The head of the United Nations cultural agency said Tuesday that she "deplores" a proposal to recognize the Western Wall as part of the Al-Aqsa Mosque compound on the Temple Mount above it.
The move, Irina Bokova warned on UNESCO's website, "could be seen to alter the status of the Old City of Jerusalem and its Walls and incite further tensions."
The executive board had been scheduled to vote Tuesday on a resolution submitted by Arab states that would officially recognize the Western Wall as part of the Muslim holy site, but Bokova postponed the vote until Wednesday. United Nations Educational, Scientific, and Cultural Organization (UNESCO) sources say a number of countries are attempting to postpone the vote beyond Wednesday.
Israel has been working to block the resolution, calling it "an attempt to distort history and blur the connection between the Jewish people and its holiest place and create a false reality."
In a statement, Bokova called on the UNESCO board "to take decisions that do not further inflame tensions on the ground and that encourage respect for the sanctity of the Holy Sites."
"We all have responsibility to UNESCO's mandate, to take decisions that promote dialogue, tolerance and peace," Bokova said.
The director-general urged both sides to ensure that the cultural and religious heritage at the holy site is preserved and accessible to everyone, and encouraged a return to dialogue "in the spirit of mutual understanding."
According to a report in the Hebrew-language paper Maariv, Bokova appealed to the UN agency's organizing committee to postpone the vote after meeting with Israeli and Palestinian UNESCO envoys.
The Israeli envoy to UNESCO, Carmel Shama Hacohen, told Bokova that the text of the resolution was far worse compared to previous UNESCO resolution proposals, and amounted to an attempt to seize ownership of the Western Wall.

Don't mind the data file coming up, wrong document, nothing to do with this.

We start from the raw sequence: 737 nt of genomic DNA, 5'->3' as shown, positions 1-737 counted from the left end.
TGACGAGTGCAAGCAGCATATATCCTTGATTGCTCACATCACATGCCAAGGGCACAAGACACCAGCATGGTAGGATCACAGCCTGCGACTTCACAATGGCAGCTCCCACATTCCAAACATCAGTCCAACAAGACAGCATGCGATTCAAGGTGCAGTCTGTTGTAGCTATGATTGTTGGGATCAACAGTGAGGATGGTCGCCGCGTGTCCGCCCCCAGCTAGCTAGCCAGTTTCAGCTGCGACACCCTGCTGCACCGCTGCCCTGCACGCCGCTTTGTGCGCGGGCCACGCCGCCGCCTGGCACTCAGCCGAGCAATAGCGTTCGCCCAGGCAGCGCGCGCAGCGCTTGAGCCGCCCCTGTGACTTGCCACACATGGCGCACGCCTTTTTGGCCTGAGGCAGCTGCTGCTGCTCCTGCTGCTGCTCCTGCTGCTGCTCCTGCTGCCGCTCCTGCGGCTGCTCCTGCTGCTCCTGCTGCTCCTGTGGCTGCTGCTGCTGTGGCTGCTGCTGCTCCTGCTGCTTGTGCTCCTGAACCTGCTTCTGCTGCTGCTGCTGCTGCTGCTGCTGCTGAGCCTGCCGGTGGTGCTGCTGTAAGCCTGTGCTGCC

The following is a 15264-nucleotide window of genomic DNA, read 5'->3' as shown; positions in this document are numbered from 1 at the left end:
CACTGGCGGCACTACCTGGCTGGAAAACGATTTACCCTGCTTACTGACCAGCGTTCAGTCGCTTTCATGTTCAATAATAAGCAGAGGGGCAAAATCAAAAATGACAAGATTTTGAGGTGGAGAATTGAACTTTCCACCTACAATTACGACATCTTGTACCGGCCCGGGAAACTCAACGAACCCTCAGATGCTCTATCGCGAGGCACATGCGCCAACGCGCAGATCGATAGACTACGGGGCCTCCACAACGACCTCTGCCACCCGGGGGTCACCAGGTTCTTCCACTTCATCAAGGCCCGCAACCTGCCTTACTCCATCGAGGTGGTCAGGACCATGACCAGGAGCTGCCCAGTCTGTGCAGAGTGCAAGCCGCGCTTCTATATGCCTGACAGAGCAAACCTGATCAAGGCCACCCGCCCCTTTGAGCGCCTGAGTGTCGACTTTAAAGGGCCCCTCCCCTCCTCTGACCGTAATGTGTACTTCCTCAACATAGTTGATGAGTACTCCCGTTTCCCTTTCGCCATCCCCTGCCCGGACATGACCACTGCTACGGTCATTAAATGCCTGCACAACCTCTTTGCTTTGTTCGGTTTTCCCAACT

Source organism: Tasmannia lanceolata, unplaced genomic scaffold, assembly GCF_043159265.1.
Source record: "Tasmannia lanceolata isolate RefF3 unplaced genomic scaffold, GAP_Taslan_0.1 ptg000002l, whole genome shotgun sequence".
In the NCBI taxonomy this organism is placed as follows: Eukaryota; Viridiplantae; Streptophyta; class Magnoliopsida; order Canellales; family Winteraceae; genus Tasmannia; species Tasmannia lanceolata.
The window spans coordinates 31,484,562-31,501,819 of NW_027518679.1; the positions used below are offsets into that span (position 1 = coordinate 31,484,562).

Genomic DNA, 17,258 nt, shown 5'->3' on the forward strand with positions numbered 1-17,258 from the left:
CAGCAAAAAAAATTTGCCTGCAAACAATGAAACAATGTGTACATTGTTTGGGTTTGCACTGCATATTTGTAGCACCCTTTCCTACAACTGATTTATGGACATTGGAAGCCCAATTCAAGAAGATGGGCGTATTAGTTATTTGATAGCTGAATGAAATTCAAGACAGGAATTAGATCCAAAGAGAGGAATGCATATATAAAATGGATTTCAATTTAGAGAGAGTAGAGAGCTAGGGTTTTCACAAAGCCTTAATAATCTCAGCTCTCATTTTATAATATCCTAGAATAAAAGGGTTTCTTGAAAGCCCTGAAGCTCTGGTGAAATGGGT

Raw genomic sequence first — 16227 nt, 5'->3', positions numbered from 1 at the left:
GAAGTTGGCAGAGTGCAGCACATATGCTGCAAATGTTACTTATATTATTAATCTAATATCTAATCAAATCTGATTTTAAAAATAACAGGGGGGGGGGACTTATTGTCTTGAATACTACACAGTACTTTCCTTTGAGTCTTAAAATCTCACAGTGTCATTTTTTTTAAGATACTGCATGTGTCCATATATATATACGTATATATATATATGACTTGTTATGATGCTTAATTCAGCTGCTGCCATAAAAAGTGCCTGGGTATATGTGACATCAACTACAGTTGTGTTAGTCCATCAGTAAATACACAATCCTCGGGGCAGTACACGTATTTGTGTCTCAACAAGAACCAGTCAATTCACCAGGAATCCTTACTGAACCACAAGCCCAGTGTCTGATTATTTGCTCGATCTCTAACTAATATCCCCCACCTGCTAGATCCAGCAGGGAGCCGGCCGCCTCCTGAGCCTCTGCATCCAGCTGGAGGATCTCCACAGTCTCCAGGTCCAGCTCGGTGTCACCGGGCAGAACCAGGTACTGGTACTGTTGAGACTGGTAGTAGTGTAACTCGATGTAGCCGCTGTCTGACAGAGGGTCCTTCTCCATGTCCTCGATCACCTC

"Among European nations, all countries but one said that if the Palestinians don't soften the text of the resolution they will oppose it. We are continuing our diplomatic efforts to the last minute," Hacohen told the paper Tuesday.
According to the report, the Palestinian envoy refused during a meeting with Bokova to soften the wording of the text.
The Western Wall is at the base of Jerusalem's most sensitive holy site. The hilltop compound is revered by Jews as the Temple Mount, the site of the two biblical Jewish temples. Today, it's home to the Al-Aqsa Mosque, Islam's third-holiest shrine and a key national symbol for the Palestinians.
The initial outbreak of the current round of violence between the two sides was fueled by rumors that Israel was plotting to take over the Temple Mount. Israel has adamantly denied the allegations, saying it has no plans to change the status quo at the site, where Jews are allowed to visit but not pray.
The UNESCO proposal also calls for the international community to condemn Israel for urging "its citizens to bear arms in light of [the] recent terror wave," as well as for recent actions by Israel and the Israel Defense Forces in Jerusalem. The document refers to Jerusalem as "the occupied capital of Palestine."
In addition, the Palestinians seek condemnation of ongoing Israeli archaeological excavations near the Temple Mount and in Jerusalem's Old City, as well as of the "aggression and illegal measures taken against the freedom of worship and access of Muslims to Al-Aqsa Mosque and Israel's attempts to break the status quo since 1967."
On Monday, US Democratic Representatives Nita M. Lowey and Ted Deutch sent a letter Monday urging US ambassador to UNESCO, Crystal Nix-Hines, to block the draft resolution.